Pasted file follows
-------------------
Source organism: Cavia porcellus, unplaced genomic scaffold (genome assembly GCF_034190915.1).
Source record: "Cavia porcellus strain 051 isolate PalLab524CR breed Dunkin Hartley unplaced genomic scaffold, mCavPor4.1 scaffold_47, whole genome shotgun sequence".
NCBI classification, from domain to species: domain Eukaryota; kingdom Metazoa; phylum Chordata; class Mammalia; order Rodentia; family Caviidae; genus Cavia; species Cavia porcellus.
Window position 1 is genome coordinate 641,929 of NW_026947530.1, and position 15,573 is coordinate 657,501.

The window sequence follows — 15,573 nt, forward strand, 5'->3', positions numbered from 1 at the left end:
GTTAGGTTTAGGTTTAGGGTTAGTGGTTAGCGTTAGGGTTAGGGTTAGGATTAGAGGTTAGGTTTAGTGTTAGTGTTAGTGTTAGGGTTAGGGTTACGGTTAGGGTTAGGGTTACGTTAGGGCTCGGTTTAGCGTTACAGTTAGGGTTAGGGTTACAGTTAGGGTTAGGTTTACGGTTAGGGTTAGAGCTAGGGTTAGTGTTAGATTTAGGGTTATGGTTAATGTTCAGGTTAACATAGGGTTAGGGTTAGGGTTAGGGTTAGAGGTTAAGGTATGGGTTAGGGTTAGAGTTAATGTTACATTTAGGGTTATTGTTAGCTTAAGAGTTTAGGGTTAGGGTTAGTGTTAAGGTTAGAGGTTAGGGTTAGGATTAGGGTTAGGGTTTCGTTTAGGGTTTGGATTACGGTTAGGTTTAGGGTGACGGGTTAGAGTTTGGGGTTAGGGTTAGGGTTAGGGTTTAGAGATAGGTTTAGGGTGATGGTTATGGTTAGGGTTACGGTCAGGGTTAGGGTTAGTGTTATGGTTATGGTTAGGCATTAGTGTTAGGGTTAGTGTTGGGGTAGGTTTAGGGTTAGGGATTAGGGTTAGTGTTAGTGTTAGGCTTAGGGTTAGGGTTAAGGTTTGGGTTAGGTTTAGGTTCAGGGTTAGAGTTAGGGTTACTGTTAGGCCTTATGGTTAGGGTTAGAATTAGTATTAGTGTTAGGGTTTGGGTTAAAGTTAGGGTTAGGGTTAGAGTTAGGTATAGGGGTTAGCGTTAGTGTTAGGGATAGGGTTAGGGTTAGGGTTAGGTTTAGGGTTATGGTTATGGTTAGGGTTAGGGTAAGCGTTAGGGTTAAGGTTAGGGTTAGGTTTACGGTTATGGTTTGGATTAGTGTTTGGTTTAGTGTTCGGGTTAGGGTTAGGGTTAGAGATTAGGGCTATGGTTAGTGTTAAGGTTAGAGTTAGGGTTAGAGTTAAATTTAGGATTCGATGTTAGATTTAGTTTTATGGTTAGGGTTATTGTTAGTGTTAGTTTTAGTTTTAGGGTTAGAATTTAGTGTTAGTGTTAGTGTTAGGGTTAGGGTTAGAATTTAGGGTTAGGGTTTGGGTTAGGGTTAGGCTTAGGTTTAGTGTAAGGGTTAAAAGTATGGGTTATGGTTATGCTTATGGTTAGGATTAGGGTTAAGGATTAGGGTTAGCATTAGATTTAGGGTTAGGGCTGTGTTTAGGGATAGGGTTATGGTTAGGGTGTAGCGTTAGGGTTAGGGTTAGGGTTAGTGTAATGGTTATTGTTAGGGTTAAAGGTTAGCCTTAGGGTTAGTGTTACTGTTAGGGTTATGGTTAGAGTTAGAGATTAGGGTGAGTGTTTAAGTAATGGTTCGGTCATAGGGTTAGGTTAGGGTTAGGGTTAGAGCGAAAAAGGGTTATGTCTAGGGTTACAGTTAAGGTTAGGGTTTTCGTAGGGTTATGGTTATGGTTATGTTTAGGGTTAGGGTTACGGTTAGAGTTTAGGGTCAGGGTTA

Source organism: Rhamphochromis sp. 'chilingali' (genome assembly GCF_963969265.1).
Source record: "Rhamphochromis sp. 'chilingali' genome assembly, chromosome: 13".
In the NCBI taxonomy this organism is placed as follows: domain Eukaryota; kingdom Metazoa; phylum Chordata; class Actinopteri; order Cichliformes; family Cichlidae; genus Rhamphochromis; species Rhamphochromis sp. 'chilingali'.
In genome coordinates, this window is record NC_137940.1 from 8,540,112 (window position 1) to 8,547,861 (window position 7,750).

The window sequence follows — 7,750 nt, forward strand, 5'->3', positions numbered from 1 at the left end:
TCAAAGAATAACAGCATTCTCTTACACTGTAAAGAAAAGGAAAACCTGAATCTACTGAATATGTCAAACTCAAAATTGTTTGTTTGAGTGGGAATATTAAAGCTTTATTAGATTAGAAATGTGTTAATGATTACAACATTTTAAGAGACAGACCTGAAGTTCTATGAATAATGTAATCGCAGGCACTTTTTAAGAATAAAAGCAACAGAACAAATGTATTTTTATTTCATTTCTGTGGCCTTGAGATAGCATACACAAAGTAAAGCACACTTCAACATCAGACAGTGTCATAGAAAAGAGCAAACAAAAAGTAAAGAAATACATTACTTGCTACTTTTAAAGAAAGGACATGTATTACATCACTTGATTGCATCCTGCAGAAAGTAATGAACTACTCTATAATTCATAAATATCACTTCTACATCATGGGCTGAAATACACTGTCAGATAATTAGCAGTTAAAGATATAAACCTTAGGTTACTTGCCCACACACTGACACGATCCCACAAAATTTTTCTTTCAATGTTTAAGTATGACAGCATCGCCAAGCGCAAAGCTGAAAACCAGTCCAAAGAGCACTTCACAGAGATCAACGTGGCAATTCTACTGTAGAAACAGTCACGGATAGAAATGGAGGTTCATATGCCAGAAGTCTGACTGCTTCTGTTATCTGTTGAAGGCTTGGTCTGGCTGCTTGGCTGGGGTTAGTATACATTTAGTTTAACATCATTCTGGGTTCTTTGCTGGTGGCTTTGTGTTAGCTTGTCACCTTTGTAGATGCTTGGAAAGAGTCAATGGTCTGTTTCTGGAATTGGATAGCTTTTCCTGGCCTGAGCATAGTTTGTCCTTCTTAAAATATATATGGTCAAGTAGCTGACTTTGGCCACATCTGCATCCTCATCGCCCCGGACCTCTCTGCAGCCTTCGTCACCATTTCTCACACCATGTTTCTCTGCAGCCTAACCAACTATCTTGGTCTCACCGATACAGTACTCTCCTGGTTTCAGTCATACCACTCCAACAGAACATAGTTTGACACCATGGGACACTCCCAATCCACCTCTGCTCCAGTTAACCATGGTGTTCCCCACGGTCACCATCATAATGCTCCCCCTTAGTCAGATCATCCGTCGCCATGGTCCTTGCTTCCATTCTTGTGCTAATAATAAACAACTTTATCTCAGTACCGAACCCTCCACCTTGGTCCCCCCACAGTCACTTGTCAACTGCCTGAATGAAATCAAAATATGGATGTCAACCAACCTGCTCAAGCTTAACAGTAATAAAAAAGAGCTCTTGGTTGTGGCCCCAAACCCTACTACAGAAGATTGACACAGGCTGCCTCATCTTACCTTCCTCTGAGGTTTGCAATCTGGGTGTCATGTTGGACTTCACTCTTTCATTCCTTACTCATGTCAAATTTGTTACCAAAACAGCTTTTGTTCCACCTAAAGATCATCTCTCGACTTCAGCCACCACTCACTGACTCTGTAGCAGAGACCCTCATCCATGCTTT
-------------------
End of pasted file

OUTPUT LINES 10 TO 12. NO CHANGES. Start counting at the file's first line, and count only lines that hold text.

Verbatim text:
In genome coordinates, this window is record NC_137940.1 from 8,540,112 (window position 1) to 8,547,861 (window position 7,750).

The window sequence follows — 7,750 nt, forward strand, 5'->3', positions numbered from 1 at the left end:
TCAAAGAATAACAGCATTCTCTTACACTGTAAAGAAAAGGAAAACCTGAATCTACTGAATATGTCAAACTCAAAATTGTTTGTTTGAGTGGGAATATTAAAGCTTTATTAGATTAGAAATGTGTTAATGATTACAACATTTTAAGAGACAGACCTGAAGTTCTATGAATAATGTAATCGCAGGCACTTTTTAAGAATAAAAGCAACAGAACAAATGTATTTTTATTTCATTTCTGTGGCCTTGAGATAGCATACACAAAGTAAAGCACACTTCAACATCAGACAGTGTCATAGAAAAGAGCAAACAAAAAGTAAAGAAATACATTACTTGCTACTTTTAAAGAAAGGACATGTATTACATCACTTGATTGCATCCTGCAGAAAGTAATGAACTACTCTATAATTCATAAATATCACTTCTACATCATGGGCTGAAATACACTGTCAGATAATTAGCAGTTAAAGATATAAACCTTAGGTTACTTGCCCACACACTGACACGATCCCACAAAATTTTTCTTTCAATGTTTAAGTATGACAGCATCGCCAAGCGCAAAGCTGAAAACCAGTCCAAAGAGCACTTCACAGAGATCAACGTGGCAATTCTACTGTAGAAACAGTCACGGATAGAAATGGAGGTTCATATGCCAGAAGTCTGACTGCTTCTGTTATCTGTTGAAGGCTTGGTCTGGCTGCTTGGCTGGGGTTAGTATACATTTAGTTTAACATCATTCTGGGTTCTTTGCTGGTGGCTTTGTGTTAGCTTGTCACCTTTGTAGATGCTTGGAAAGAGTCAATGGTCTGTTTCTGGAATTGGATAGCTTTTCCTGGCCTGAGCATAGTTTGTCCTTCTTAAAATATATATGGTCAAGTAGCTGACTTTGGCCACATCTGCATCCTCATCGCCCCGGACCTCTCTGCAGCCTTCGTCACCATTTCTCACACCATGTTTCTCTGCAGCCTAACCAACTATCTTGGTCTCACCGATACAGTACTCTCCTGGTTTCAGTCATACCACTCCAACAGAACATAGTTTGACACCATGGGACACTCCCAATCCACCTCTGCTCCAGTTAACCATGGTGTTCCCCACGGTCACCATCATAATGCTCCCCCTTAGTCAGATCATCCGTCGCCATGGTCCTTGCTTCCATTCTTGTGCTAATAATAAACAACTTTATCTCAGTACCGAACCCTCCACCTTGGTCCCCCCACAGTCACTTGTCAACTGCCTGAATGAAATCAAAATATGGATGTCAACCAACCTGCTCAAGCTTAACAGTAATAAAAAAGAGCTCTTGGTTGTGGCCCCAAACCCTACTACAGAAGATTGACACAGGCTGCCTCATCTTACCTTCCTCTGAGGTTTGCAATCTGGGTGTCATGTTGGACTTCACTCTTTCATTCCTTACTCATGTCAAATTTGTTACCAAAACAGCTTTTGTTCCACCTAAAGATCATCTCTCGACTTCAGCCACCACTCACTGACTCTGTAGCAGAGACCCTCATCCATGCTTT